After all, not everyone takes an off-ramp the same way.
By Eric Jaffe, February 27, 2015
Here's the scene that was scaring people: It was a driverless-car
test run in Germany on a perfectly straight road with a medieval gate up
ahead. The gate was a tight squeeze, and a regular driver would slow
down to a crawl to make sure the car fit. But the driverless car made
the calculations ahead of time and knew it had enough space, so it
cruised along at the speed limit, maybe 30 m.p.h. And as it got closer
to the gate, with no signs of slowing down, the passengers lost it.
"It's perfectly fine and safe, but the people inside the car, they
basically freak out in these situations," says Dietmar Rabel, head of
automated driving product management for HERE, an arm of Nokia
that's developing data tools to help car companies make driverless
cars. "This was the start of this idea that we really need to look at
how people really drive in the real world."
That idea has grown into what HERE calls the "humanized driving" project.
By analyzing a huge archive of data collected through its existing
traffic products, HERE has identified behavioral patterns and styles
that can be organized into various driver profiles. A "sports" profile
might represent a more aggressive driver, for instance, whereas an
"economy" profile might suit someone more defensive behind the wheel.
Take the different ways drivers use a highway exit ramp. Some slow
down dramatically as soon as they merge off the highway, others
decelerate more gradually through the ramp, and still others keep
driving 55 m.p.h. or so as long as they can. These varying off-ramp
styles might be included in economy, comfort, and sports profiles,
respectively, says Rabel.
Other common scenarios modeled by HERE is how people handle inclement
weather, how they change speeds at certain times of the day (turns out
there's a reliable dip in speeds when cars head into the sun), how they
approach a yellow light, and when they decide to prepare for an
exit. A driverless car could safely move into the exit lane at the last
moment, for instance, but some people would feel more comfortable doing
One can also imagine profiles that vary geographically, for both
legal and cultural reasons. In New York City, for instance, a driverless
car would need to know not to turn right on red. In Pittsburgh, of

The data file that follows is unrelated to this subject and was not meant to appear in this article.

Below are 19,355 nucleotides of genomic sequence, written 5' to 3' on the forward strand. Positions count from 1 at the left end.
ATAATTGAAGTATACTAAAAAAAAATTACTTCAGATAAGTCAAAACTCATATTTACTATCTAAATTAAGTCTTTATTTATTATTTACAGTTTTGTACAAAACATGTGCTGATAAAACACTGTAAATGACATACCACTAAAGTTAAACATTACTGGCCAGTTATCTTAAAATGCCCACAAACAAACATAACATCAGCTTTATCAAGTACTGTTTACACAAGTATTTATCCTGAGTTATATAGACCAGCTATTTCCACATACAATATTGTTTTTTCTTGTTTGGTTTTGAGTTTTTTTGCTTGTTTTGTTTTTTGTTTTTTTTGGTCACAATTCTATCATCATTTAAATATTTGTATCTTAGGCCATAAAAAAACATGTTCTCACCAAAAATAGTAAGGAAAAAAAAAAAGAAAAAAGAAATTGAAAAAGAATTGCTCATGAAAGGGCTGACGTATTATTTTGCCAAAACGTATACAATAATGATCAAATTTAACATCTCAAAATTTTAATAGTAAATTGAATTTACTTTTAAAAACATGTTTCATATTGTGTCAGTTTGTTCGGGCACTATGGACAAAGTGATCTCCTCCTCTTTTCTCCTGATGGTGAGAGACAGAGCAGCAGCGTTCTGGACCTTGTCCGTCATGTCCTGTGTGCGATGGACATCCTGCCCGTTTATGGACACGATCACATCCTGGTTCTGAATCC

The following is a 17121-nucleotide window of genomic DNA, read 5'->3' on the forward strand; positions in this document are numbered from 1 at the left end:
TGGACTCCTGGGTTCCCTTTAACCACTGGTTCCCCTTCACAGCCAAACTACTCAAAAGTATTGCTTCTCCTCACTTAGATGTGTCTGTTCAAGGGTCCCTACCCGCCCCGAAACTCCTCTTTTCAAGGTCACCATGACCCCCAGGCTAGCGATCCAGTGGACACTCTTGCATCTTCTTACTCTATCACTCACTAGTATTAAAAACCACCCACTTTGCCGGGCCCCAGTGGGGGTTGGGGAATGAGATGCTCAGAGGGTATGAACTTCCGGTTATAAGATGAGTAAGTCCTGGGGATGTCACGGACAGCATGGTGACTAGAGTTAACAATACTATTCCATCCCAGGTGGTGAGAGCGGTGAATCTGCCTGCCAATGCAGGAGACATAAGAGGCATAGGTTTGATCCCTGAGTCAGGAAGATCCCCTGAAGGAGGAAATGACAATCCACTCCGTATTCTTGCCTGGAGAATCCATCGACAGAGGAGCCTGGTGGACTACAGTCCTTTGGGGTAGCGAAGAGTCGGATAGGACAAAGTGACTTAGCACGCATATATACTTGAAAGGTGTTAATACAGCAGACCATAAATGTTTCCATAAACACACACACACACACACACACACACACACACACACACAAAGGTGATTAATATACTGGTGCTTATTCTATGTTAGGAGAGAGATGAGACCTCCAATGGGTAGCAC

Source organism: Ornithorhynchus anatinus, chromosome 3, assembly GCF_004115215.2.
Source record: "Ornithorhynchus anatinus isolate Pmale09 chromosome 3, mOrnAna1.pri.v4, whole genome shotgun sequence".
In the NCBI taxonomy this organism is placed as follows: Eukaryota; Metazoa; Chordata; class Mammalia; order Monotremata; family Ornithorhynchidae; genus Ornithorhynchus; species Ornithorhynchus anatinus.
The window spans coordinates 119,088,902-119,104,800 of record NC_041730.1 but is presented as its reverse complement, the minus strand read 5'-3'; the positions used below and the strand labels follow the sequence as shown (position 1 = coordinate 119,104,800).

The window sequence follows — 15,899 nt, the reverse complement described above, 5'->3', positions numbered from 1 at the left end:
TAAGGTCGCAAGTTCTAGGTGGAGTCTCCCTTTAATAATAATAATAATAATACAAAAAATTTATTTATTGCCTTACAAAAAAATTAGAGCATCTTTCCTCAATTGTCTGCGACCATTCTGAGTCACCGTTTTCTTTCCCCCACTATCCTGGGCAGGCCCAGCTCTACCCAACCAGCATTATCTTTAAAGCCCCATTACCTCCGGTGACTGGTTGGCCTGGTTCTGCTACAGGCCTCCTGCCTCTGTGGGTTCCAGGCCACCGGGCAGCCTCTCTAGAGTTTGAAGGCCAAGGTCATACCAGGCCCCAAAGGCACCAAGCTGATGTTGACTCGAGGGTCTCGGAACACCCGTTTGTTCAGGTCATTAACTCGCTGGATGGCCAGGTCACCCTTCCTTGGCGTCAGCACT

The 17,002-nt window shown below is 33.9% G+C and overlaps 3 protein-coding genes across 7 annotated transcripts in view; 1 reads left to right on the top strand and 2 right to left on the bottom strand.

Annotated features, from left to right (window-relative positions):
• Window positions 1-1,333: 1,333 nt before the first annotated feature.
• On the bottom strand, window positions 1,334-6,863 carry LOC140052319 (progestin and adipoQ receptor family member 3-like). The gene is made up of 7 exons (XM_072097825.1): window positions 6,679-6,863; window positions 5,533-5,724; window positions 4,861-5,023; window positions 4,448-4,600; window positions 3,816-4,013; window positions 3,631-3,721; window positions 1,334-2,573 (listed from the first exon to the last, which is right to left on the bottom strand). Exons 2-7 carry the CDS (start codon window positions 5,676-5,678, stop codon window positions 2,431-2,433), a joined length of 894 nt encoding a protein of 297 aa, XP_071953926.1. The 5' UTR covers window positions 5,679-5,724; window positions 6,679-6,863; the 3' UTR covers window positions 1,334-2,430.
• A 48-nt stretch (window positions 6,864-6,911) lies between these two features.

course, cars notoriously turn left as soon as a light turns green. Such
practices could conceivably be built into the mind of the driverless car
and programmed to occur based on GPS location.
Ultimately behavioral profiles may become consumer options on
driverless cars, says Rabel. Maybe buttons let people toggle between
"sports," "economy," or "comfort" styles; or maybe a car adopts one
singular style. "If you're buying a Porshe you probably don't need the
'economy' profile," he says.
That's really up to manufacturers to decide. HERE provides back-end
data services to car companies developing driverless cars, but isn't
making one itself. (Rabel wouldn't say which specific companies partner
with HERE, but he acknowledged it's "fairly known" which auto makers are
pursuing driverless technology.) Along with the Humanized Driving
profiles, HERE's data services
include extremely precise mapping (with "10-20 cm accuracy") and
real-time road information (such as crash or weather or construction
idea of a more aggressive driver profile diverges noticeably from the
approach being taken by Google's self-driving car team. For now, at
least, Google is programming its car to be as cautious as possible; when
I rode in it last spring, the car didn't turn right on red for just that reason. Team leader Chris Urmson told me it's "probably not the right thing to emulate all the human behavior"
in driverless cars. Theoretically they could be programmed for road
rage, of course, but Urmson hopes people will feel less anxious in
driverless cars because they can use their time more productively.
HERE is obviously not suggesting that driverless car profiles will or
should compromise safety to any extent. That's priority number one. But
the point of the Humanized Driving project is that people will expect
driverless cars to behave a certain way—at least in the early iterations
of the technology—and building driver profiles that meet these
expectations might help manufacturers make the ride more comfortable.
"There are many other things that could be envisioned," says Rabel. "The sky is the limit. Nobody knows right now what's needed."